Google Patents vs Building an Effective Blog Network
Whether you’re constructing a blog network of web2.0 free blogs, or a private blog network, the goal of any descent SEO is to build links to their site, and some take the route of building a blog network to help them get links. To do so is extremely time consuming and a considerable investment. As such, it is understandable that SEOs want to cut corners to reduce some of the costs involved. In their minds, if an effective blog network that cuts no corners yields 100% positive results, and a blog network that involve many time-saving shortcuts yields 80% positive results, that is an acceptable solution — because of all the time and money saved.
It doesn’t work that way. The difference between building a network properly, vs taking shortcuts and cutting corners, is the difference between 100% positive results and negative results, that penalize your website and offer no benefit whatsoever. This is coming from a guy who has managed thousands of blogs in the past, who took shortcuts and knows first-hand the result it produces.
I’m writing to an audience who may be inclined to do things the blackhat way. My head tends to think in that way, and whenever I read about Rand Fishkin blurting out various Google talking points — sounding as if they’re pushing an agenda of morals to do things the “right” way, as opposed to simply trying to nail Google’s algorithm for the best rankings possible, I find it a bit of a turn-off. I’m not about doing things whitehat or blackhat, I just want to know what works — period. I also tend towards lasting results. When you do something that is a short-term gig, that’s more of a job. Building something that has a lasting value and pays dividends, that is more what I’m after.
So then, let’s talk about blog networks of web2.0 free blogs, or private blog networks you construct yourself, and how to make them profitable and last a long time. If you build this yourself for the purpose of manipulating the SERPs, Google is going to be looking to completely discount your links, and would most likely tack on a penalty. We’re going to avoid this.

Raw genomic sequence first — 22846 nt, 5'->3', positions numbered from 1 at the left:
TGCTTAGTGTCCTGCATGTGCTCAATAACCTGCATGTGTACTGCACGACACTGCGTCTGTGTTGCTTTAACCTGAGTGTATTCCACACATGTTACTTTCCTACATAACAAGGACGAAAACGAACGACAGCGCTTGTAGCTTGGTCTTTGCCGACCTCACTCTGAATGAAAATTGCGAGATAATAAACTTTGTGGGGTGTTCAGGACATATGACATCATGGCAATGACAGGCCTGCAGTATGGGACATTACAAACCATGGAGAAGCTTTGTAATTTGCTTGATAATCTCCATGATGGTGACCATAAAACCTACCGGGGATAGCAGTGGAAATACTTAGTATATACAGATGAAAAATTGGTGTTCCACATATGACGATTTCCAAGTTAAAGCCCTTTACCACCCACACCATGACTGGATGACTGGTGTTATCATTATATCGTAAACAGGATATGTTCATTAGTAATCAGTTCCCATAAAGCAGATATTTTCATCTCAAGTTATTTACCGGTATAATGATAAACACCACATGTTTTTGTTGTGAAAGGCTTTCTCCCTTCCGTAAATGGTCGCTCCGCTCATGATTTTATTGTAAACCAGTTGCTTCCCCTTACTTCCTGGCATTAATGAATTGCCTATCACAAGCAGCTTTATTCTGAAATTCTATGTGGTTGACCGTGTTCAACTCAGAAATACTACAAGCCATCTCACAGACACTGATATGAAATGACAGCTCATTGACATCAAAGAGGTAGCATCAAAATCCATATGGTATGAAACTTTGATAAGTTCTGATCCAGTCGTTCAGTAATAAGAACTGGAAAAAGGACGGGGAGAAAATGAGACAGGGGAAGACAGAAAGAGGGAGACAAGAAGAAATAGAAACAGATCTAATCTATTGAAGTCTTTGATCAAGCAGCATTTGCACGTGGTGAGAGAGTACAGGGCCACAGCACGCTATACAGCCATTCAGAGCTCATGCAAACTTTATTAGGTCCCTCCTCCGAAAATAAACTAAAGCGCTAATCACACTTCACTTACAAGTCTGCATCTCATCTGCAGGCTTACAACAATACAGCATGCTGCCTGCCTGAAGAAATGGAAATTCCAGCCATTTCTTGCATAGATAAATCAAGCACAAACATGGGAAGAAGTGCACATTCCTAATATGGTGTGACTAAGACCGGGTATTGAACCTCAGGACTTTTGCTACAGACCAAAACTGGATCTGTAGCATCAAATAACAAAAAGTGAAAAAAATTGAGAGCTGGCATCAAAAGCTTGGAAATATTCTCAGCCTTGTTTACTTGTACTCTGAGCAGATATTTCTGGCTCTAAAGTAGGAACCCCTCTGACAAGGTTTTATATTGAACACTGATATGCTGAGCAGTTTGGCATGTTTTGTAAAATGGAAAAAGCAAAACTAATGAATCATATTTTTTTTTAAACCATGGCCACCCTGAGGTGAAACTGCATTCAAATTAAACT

A patent issued in 2014 discusses “nodes”. A node could be a website, or a subdomain directory on a blog like Blogger, WordPress or Tumblr. Under certain circumstances, Google will determine associations between groups of websites and then cluster them into groups if they are similar enough. The patent mentions this as criteria for grouping: For example, the determination of affiliation can be based on node graph structure, similarity of node content (e.g., text or structure), ownership records, manually entered information, or other factors.
Before we start talking about how to avoid getting our sites “grouped” — what are the potential penalties of these nodes being associated together? Google’s patent states this:
“Yet another aspect of the invention includes identifying a plurality of linked nodes, identifying clusters of affiliated nodes, and assigning ranking values to a first node based on the ranking values of linking nodes that link to the first node, wherein an amount of rank assigned based on the ranking values of linking nodes is reduced when the linking nodes are in a same cluster and wherein the amount of rank assigned based on the linking nodes that are in a same cluster is reduced by contributing an amount of rank to the first node based on a maximum ranking value of the linking nodes in the same cluster.”
The “plurality of linked nodes” is a group of sites, whether a private blog network or free web2.0s, that have been associated together. The value that a cluster can pass along is limited by a threshold, or in other words, there’s only so much value one site can pass — and if the sites have been grouped together, that entire group of blogs is limited by the same threshold limit on how much benefit they can pass.